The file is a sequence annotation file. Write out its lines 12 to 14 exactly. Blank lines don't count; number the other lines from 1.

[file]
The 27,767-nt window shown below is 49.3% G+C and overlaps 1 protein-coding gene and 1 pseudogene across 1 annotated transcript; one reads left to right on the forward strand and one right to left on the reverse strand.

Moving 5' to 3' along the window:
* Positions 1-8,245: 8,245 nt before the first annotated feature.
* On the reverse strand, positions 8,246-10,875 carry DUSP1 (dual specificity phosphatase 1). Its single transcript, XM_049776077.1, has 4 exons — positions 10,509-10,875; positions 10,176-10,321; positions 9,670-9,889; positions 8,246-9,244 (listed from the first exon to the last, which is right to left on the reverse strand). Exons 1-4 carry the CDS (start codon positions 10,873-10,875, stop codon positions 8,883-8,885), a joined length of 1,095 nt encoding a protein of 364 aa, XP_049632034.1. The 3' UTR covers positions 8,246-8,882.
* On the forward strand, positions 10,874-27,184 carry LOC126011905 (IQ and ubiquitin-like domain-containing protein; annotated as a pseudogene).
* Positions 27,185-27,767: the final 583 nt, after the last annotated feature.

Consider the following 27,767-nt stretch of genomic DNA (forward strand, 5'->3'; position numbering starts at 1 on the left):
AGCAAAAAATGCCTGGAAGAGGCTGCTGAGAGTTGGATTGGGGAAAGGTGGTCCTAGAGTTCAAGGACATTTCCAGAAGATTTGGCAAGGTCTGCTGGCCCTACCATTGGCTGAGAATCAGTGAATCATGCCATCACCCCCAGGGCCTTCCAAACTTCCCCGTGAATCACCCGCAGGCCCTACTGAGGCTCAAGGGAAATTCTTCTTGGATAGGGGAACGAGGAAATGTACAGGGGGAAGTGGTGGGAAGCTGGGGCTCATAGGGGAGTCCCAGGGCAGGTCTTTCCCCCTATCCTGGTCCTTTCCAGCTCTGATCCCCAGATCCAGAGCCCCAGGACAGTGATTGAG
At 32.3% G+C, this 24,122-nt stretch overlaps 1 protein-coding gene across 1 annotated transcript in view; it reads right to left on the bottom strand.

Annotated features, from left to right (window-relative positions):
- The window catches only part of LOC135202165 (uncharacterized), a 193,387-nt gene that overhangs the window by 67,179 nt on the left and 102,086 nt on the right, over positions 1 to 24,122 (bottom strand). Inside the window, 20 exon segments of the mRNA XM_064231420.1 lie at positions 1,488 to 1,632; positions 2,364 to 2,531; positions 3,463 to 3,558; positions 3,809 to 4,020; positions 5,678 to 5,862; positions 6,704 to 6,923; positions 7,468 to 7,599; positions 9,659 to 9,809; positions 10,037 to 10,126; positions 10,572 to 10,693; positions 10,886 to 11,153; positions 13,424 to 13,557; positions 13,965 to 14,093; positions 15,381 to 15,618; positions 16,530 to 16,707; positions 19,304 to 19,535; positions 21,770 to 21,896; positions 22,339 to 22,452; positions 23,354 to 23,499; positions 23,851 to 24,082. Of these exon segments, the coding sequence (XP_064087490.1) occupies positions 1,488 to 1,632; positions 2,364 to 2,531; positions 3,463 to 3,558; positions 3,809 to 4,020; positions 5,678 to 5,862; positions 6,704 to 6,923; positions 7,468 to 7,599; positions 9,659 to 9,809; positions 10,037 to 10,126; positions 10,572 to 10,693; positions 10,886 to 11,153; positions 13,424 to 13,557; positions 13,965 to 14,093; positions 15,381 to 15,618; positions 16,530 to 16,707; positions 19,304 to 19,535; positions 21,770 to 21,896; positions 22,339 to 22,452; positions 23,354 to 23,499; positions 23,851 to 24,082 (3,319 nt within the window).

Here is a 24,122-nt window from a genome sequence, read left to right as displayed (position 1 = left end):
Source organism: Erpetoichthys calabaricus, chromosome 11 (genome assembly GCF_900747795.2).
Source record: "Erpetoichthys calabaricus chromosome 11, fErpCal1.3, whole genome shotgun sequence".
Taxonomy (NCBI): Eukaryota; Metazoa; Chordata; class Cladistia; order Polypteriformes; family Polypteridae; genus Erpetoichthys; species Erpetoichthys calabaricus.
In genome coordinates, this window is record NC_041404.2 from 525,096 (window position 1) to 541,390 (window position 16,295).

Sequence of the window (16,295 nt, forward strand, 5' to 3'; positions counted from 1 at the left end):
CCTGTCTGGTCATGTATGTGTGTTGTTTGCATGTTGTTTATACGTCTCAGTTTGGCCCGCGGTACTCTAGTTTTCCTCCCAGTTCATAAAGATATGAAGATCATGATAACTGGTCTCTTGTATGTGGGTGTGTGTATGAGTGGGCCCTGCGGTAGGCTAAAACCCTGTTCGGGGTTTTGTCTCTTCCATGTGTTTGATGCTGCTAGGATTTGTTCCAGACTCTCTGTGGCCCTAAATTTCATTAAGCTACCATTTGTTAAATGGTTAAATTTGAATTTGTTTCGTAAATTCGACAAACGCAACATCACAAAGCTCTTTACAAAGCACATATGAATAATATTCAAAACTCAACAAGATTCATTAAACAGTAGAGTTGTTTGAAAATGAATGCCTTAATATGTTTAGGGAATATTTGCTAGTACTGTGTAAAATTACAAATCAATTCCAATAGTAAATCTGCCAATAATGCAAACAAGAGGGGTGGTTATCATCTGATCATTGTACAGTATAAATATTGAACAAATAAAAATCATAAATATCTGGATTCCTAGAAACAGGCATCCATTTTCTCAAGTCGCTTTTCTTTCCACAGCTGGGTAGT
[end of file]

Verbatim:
Here is a 24,122-nt window from a genome sequence, read left to right as displayed (position 1 = left end):
Source organism: Erpetoichthys calabaricus, chromosome 11 (genome assembly GCF_900747795.2).
Source record: "Erpetoichthys calabaricus chromosome 11, fErpCal1.3, whole genome shotgun sequence".